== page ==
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Revival amid the ruins: 9 homes open doors for Manchester tour

Saturday, August 12, 2000

By Kevin Kirkland | Post-Gazette Homes Editor

Both houses were built more than 100 years ago, two houses were built as rental property for Pittsburgh's rising middle class, which was as happy to rent as to own a house that mimicked the homes of their wealthier neighbors.

  Martin Fuess and David Fleischman found the perfect setting for their combined collections of Victorian furniture, furnishings and artwork in an Italianate house on Sheffield Street. They both like dark ornate furniture, delicate Victorian lamps and period draperies. (Tony Tye, Post-Gazette)

A century later, it took members of today's middle class to look past Manchester's decline and the homes' decay to rescue them.

"Our families and some of our friends thought it was terrible," said Terry Craig of the Italianate row house she began restoring 18 years ago with her husband, Grayson Ward. "We never saw the house the way it really was. We saw the dream."

Martin Fuess and David Fleischman had a dream, too. They wanted the perfect setting for their combined collections of Victorian furniture, furnishings and artwork. A little more than a year ago, they, too, found it in Manchester, in an Italianate house on Sheffield Street.

Tomorrow, both homes will be among nine featured on the fourth annual Manchester House and Garden Tour, along with several gardens and the recently renovated Chatham Apartments.

Craig and Ward were among the first and Fuess and Fleischman among the latest to find affordable, mostly intact Victorian homes to restore in Manchester, a North Side historic district stigmatized by crime and blight and overshadowed by better-known historic neighborhoods like the Mexican War Streets and Allegheny West.

When Craig and Ward were looking for an old house in 1982, they knew little about restoration. But the two psychiatric social workers had a subscription to Old House Journal -- the restorers' bible -- and a willingness to work.

"We looked for 2 1/2 years. Much of Manchester was boarded up," Craig said. "There were 10 identical houses in this row. They were all disasters."

  The delphinium, clematis, scabiosa, butterfly bush, roses, hydrangeas, marigolds and much more in the back yard of Martin Fuess and David Fleischman's home will be on display along with several other gardens and nine houses on the Manchester House and Garden Tour. (Tony Tye, Post-Gazette)

The house at the end of the row on Page Street was better than some, a little worse than others. All of its five slate fireplace mantels were intact, as was its three-story barrel staircase made of walnut, disguised under garish brown and white paint. So what drew Craig and Ward?

"This is what we bought the house for -- these three steps," Ward said, laughing. "I loved the second-floor landing. We loved the architecture."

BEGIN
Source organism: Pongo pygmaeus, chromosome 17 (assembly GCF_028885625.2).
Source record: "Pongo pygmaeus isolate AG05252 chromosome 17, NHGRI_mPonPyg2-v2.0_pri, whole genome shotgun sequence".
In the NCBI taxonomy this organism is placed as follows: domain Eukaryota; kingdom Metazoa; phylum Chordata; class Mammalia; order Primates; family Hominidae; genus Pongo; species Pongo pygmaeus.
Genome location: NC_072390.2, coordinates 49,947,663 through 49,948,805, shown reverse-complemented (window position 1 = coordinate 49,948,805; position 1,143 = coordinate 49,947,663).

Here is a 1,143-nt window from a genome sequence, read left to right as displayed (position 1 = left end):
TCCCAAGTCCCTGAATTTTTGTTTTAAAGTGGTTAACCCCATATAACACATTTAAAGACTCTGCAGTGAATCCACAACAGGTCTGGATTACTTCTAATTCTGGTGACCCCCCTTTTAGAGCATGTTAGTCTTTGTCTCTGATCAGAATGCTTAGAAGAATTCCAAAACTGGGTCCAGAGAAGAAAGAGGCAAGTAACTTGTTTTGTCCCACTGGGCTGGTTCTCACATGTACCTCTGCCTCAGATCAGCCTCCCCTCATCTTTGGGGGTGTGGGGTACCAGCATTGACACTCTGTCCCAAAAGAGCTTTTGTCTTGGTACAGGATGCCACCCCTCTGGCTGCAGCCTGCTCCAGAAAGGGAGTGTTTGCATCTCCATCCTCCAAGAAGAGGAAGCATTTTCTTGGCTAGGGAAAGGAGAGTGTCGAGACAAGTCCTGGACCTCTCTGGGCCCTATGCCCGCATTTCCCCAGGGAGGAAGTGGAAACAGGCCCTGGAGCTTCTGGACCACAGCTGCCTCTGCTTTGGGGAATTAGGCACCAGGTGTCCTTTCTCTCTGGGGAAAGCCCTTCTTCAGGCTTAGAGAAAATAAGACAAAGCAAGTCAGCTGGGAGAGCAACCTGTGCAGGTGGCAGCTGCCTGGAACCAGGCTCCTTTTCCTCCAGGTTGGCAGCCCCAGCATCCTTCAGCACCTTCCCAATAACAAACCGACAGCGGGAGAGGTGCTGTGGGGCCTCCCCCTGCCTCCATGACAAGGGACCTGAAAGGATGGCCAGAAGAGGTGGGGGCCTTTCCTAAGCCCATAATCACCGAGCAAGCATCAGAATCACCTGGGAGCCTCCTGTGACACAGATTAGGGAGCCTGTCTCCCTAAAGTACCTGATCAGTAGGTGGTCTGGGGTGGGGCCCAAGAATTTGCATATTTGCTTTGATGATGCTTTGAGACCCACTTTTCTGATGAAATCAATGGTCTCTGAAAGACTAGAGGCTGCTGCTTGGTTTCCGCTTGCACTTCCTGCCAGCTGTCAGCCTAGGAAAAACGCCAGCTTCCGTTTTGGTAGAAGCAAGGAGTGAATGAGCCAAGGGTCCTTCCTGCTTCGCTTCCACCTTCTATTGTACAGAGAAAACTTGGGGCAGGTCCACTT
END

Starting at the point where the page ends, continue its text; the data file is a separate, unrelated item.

The March day they moved in, they slept on the living room floor, with snow blowing in through broken or boarded-up windows. Noticing traces of an older, much larger doorway on the wall between the living room and dining room, they bashed a hole in the wall -- and found the original 10-foot-tall pocket doors, made of fir grain, painted to look like mahogany.

They replaced the furnace, electrical system and most of the plumbing and began working on the third floor, planning to gradually work downward. Consulting Old House Journal and friends, they got a federal grant to restore the facade and began looking for contractors.


The Manchester House and Garden Tour runs from 11 a.m. to 5 p.m. tomorrow. Walk from house to house or ride a trolley. Tickets are $12 each and are available the day of the tour at Conroy School, 1398 Page St., or at 1410 Pennsylvania Ave. For more information, call 412-322-4480.


Their best find was carpenter Tom Slusser, who rebuilt the front and back porches, re-created missing pieces of two newel posts, put in the new kitchen, pantry and first-floor bathroom and dismantled and reassembled the staircase, which Craig and Ward stripped and refinished.

Slusser and other contractors were aided in their restoration by a handy resource -- the other houses in the row. While re-creating the exterior cornices, brackets and other trim, they could just walk down the street to see what was left on the once-identical row houses. And when five of them fell into ruin and were razed, Craig and Ward rescued some of the hardware and wood trim before it reached the dumpster.

The couple did most of their own demolition -- ripping and hauling out hundreds of pounds of soot and plaster -- and all the wallpapering and painting.

When wallpapering, she relied on crystal-clear memories of watching her father hang paper in the early '40s.